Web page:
The conventional progressive wisdom is that the Trump Administration will be bad for cities and for transit users. But in recent decades, a unified Republican government has been better for public transit than a divided government.
An efficient and equitable transport system must be diverse to serve diverse travel demands. Planners need better tools to quantify and communicate the benefits of walking, cycling and public transit to sometimes skeptical decision makers.
A key regulation in California's war on global warming emissions withstood a major court challenge by the energy industry—both oil and corn ethanol—when the U.S. Supreme Court declined to hear their challenge to an Appeals Court ruling on June 30.
The largest private owner of timberland in Washington and Oregon is now charging access fees ranging from $75 to $550 depending on the permit area. The $30 fees for National Forest and state parks passes look cheap by comparison.
A new transportation funding option proposed by Rep. Peter DeFazio (D-Ore.) would repeal the 18.4-cent gas tax, unchanged since 1993, with a "small" tax levied against oil companies on each barrel of oil used to make gasoline.
Climate mitigation and adaptation have become de rigeur aspects of urban planning for most cities, according to results from MIT's international Urban Climate Change Governance Survey. What's missing in most plans is the link to economic development.
The Portland City Council moved quickly in proposing and revising a "street fee" to finance repairs on the city's crumbling roads. Now a more realistic calendar seems to be in place for considering the fee on residents and businesses.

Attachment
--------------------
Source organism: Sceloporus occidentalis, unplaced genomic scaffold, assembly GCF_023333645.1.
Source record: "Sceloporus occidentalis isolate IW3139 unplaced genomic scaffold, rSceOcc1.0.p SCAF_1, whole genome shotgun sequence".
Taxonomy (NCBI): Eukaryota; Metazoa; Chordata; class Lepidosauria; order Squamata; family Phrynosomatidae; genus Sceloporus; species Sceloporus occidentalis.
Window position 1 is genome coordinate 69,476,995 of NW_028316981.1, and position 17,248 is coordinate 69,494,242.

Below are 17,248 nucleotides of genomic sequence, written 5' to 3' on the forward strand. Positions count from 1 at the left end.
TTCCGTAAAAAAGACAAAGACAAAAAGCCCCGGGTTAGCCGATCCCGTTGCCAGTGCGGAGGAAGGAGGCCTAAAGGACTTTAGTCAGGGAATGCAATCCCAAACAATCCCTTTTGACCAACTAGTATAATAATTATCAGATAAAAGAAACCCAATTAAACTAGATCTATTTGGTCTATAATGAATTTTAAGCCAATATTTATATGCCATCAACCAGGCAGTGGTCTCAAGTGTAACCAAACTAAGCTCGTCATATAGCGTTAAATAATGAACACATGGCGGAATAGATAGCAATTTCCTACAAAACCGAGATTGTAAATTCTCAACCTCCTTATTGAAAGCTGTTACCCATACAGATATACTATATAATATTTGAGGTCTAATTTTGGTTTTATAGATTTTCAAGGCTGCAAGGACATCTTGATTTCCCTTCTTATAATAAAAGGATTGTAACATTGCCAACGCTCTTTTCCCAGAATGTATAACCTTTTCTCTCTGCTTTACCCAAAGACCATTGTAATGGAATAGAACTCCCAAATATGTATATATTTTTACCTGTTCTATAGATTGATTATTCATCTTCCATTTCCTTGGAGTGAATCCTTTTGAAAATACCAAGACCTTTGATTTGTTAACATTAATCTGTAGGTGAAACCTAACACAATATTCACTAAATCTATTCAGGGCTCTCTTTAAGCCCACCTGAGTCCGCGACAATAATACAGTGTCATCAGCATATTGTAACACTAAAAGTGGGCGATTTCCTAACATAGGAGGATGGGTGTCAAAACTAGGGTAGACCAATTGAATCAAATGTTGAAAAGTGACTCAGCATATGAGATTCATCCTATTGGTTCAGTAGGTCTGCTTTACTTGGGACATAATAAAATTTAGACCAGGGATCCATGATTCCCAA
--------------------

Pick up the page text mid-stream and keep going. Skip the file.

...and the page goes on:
The same week that the New York Police Department released a boat load of data about traffic collisions comes news that exercise app Strava will sell its data on the how, where, and when bikers and runners use streets.
As Portland accepts comments for its Comprehensive Plan update, one writer asks why so much of the city's zoning prohibits multi-family housing—especially as the cost of rent has increased by double-digit percentages in the past year.
State and local officials in Oregon have launched a planning process to develop a public access esplanade to Willamette Falls in Oregon City. City planners could center urban renewal plans around what is expected to be a popular tourist destination.
Avid highway opponents are less concerned about filling the Trust Fund gap, notwithstanding the effect on transit, and more on stopping road expansion. Widening of Colorado's I-25 and U.S. 26 in Oregon may halt without an agreement for new funds.
Airbnb CEO Brian Chesky recently announced the beginning of the “Shared City” initiative, which will “cut red tape” and “collect and remit taxes.” Airbnb will test the program in Portland before tailoring and exporting the program to other cities.
Earlier this month, Portland’s TriMet restored high frequency bus service to ten bus routes around the city. Jarrett Walker makes the case that the frequency of service can make or break a city’s transit system.
The market forces that push developers and landowners to build “more” and “bigger” have cropped up in some of the swankiest neighborhoods in Portland. So far, neighbors who oppose the projects are finding scant legal recourse to prevent the changes.